And The People Stayed Home
Special Notice: For information related to our current schedule of ministry activities and ways to stay connected, please see the “Upcoming Events” post below.
This poem by Kitty O’Meara has been circulating on social media in the past few days:
And the people stayed home. And read books, and listened, and rested, and exercised, and made art, and played games, and learned new ways of being, and were still. And listened more deeply. Some meditated, some prayed, some danced. Some met their shadows. And the people began to think differently.
And the people healed. And, in the absence of people living in ignorant, dangerous, mindless, and heartless ways, the earth began to heal.
And when the danger passed, and the people joined together again, they grieved their losses, and made new choices, and dreamed new images, and created new ways to live and heal the earth fully, as they had been healed.
I have to admit, I appreciate the sentiment of this writing. The idea that we can make the most of this current crisis, using our time differently than we normally do, slowing down, and finding new routines is appealing. And I would add, I think we will learn a LOT from this experience. There is no other force on earth that could cause all people to change their lives so dramatically. I hope some good may come of this, that we will learn, perhaps, what things were never actually that important, and find new things that become higher priorities.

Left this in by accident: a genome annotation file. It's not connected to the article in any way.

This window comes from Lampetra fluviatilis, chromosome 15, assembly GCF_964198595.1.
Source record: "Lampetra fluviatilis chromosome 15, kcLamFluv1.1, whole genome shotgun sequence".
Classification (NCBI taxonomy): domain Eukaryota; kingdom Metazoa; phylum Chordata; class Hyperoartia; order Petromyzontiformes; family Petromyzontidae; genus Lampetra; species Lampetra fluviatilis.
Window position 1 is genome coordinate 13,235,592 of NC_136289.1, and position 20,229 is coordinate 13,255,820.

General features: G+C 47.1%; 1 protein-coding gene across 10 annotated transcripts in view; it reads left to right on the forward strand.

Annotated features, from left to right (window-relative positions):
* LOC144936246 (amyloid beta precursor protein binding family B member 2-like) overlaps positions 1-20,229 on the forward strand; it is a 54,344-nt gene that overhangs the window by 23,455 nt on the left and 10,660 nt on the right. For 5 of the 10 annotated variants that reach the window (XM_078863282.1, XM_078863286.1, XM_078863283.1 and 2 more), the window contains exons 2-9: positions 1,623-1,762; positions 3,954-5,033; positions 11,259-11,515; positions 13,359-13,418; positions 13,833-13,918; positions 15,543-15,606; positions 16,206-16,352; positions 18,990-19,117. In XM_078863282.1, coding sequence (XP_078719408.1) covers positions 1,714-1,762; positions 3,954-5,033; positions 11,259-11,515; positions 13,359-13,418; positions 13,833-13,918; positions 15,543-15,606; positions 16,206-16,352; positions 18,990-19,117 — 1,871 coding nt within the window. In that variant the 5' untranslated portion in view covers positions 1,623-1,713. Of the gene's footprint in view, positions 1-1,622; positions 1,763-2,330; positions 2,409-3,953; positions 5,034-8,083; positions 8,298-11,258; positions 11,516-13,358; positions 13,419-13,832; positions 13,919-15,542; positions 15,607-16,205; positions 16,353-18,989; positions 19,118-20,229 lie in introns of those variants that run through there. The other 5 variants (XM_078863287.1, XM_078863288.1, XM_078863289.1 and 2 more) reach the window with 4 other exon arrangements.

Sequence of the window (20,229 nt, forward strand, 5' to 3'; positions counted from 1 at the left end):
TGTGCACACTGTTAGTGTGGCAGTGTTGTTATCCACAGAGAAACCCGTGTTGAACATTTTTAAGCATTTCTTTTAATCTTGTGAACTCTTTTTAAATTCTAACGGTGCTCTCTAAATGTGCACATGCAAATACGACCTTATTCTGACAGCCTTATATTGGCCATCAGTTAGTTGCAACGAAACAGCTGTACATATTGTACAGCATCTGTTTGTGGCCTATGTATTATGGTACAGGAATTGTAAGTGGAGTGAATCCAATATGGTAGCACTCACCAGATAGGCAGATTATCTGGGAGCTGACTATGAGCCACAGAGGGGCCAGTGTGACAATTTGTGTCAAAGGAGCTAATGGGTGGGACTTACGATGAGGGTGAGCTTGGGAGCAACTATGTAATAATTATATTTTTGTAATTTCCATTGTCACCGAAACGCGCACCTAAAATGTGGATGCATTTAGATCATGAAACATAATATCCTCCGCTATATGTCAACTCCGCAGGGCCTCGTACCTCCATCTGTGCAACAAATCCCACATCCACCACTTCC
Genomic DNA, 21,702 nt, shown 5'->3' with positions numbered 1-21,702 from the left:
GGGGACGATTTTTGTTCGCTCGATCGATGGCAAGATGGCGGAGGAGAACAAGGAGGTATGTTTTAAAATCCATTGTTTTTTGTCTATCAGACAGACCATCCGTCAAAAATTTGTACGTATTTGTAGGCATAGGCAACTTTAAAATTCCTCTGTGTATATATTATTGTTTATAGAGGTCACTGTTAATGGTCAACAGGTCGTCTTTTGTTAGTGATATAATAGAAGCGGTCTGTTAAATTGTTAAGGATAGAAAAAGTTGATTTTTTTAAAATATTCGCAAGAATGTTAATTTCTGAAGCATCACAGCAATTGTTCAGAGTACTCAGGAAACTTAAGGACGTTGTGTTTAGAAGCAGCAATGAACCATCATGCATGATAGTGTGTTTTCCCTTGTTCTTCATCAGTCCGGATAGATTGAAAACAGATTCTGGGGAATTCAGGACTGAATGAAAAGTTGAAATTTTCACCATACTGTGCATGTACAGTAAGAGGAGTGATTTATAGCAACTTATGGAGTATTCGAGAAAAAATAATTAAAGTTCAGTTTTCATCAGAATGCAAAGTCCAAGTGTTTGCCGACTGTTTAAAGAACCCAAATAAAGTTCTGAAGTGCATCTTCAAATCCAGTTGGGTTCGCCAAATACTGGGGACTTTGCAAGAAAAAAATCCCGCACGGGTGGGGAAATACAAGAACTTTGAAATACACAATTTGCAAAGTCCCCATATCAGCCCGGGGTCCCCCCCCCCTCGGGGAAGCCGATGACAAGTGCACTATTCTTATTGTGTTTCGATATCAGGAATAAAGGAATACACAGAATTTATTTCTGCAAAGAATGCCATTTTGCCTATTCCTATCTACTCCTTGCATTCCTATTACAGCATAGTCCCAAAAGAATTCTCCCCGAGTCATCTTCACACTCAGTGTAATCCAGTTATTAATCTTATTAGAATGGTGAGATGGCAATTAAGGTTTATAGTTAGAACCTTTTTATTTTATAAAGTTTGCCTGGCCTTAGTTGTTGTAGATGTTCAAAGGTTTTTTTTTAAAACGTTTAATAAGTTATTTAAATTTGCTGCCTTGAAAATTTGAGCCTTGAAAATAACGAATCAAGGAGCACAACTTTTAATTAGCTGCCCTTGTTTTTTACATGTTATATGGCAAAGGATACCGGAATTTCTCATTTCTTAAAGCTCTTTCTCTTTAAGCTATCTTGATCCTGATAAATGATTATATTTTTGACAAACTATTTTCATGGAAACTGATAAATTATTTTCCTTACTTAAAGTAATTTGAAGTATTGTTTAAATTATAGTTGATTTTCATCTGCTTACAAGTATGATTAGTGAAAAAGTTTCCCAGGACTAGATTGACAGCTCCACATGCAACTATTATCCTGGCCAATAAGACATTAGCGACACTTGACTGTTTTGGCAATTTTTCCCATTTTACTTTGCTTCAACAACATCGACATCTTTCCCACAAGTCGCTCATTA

And yet, this current crisis will also cause much pain. That cannot be overlooked. I pray hope will be found amidst the pain as we see people sacrifice of themselves to serve others and that a new sense of community and national identity can be formed. Yet, there will also be those who suffer. There will be families who lose loved ones, healthcare professions who work excruciating hours, and financial difficulty for many. This season demands our prayers, our empathy, and our action, to help in those ways we can, finding radical ways to love our neighbor.
We will emerge from this as a changed people, that seems almost certain. Will this change be for the better? The poem above imagines that the earth might heal because the dramatic shifting of our lives. Perhaps. And eventually, there will studies finding significant drops in levels of smog and harmful emissions during this season. Will we change our ways?
Ultimately our hope rests somewhere else however, where it has always been for people of faith. We trust God to see us through this current crisis. We ask God to be with us, to speak to us through his Word, and to comfort those who are hurting. And we ask God to help us envision a brighter future, not one where we have healed ourselves or this earth, but where he has healed the deeper problems of our lives, of sin, broken relationships, and death. God is our hope, now as ever. We find grace, mercy, and joy in the presence of his Son, our savior Jesus. May he be with us in these days.
~Pastor Mike Middaugh